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Ben Sulayem: F1 buyer should have a plan, not just money

1674492073_mohammed-ben-sulayem-president

Amid reports that Saudi Arabia through its Public Investment Fund are prepared to pay Liberty Media $20-billion for the sport, FIA President Mohammed Ben Sulayem has called for a reality check and for it not to only be about money, but about a plan more importantly.

It is not the first time the Saudi’s have sniffed around the sport, their interests through sponsorships and investments in the sport have exploded in the past few years, making it a heavy hitter in the F1 paddock. For a country where money appears top be no issue, F1 has a like-minded bedfellow.

Bloomberg reported the PIF has valued F1 at $20-billion including debt, and that amount was offered to Liberty Media to sell the sport, but the offer was rejected in 2022; the American corporation bought F1 from CVC for $4.6 billion in January 2017.

In a three-part Tweet, and later elaborating in an interview with Motorsport, Ben Sulayem wrote:

ben sulayem message on twitter

As for the $20-billion Saudi figure being bandied about, the Ben Sulayem said in a later interview: “Is it value for money? I think, honestly, it is inflated. It’s exaggerated. Talking with common sense, is it worth that much? Then what do we do? We would have to charge to recover that money. How much would we charge the local promoter?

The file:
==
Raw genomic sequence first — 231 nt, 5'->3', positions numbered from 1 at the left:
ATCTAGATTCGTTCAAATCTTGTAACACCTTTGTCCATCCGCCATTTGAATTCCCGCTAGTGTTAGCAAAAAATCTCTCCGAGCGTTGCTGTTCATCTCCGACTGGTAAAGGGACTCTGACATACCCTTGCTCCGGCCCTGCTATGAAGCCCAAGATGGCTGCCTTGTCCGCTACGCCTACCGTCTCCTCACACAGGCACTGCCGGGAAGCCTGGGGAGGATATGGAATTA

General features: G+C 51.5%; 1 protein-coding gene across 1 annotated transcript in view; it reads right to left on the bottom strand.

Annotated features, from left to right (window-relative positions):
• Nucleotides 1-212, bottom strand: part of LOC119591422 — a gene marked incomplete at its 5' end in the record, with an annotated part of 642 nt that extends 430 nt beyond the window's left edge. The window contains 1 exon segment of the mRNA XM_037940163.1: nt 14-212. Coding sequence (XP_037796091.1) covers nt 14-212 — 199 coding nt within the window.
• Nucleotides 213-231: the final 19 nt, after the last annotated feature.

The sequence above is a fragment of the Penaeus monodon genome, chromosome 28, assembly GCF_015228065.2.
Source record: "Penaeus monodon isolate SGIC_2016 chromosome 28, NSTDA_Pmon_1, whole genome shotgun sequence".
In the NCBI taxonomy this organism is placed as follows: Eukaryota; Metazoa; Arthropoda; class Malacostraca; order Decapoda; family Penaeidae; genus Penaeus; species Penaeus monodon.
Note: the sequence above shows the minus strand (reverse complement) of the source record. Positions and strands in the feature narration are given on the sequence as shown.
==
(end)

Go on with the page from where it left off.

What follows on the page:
“I’m just looking at the rationale behind it, the logic. Because you have to have a plan. Whoever it is should have a plan, not just money. I’m just looking at the rationale behind it, the logic. You have to have a plan.

“Up to now though, it’s rumours but I believe also the FIA should be part of talks or offer advice, because the FIA owns the championship. We lease it, it is true but I just want to ensure we have clarity so we can go forward,” insisted the President.

Ben Sulayem also referenced the 100-year deal former F1 supremo Bernie Ecclestone struck with Max Mosley, during his time as FIA chief, the governing body signing away the commercial rights of F1 for a paltry $300-million and paying the price from then until it ends half a century from now.

“If I take $20 billion for that, I think the FIA had a raw deal. If I’m being honest, you cannot convince me that $300-million for 100 years, and a $20-billion valuation [is correct]. These numbers just doesn’t make sense when you digest them,” concluded Ben Sulayem, who is in his second year at the helm of F1’s governing body.

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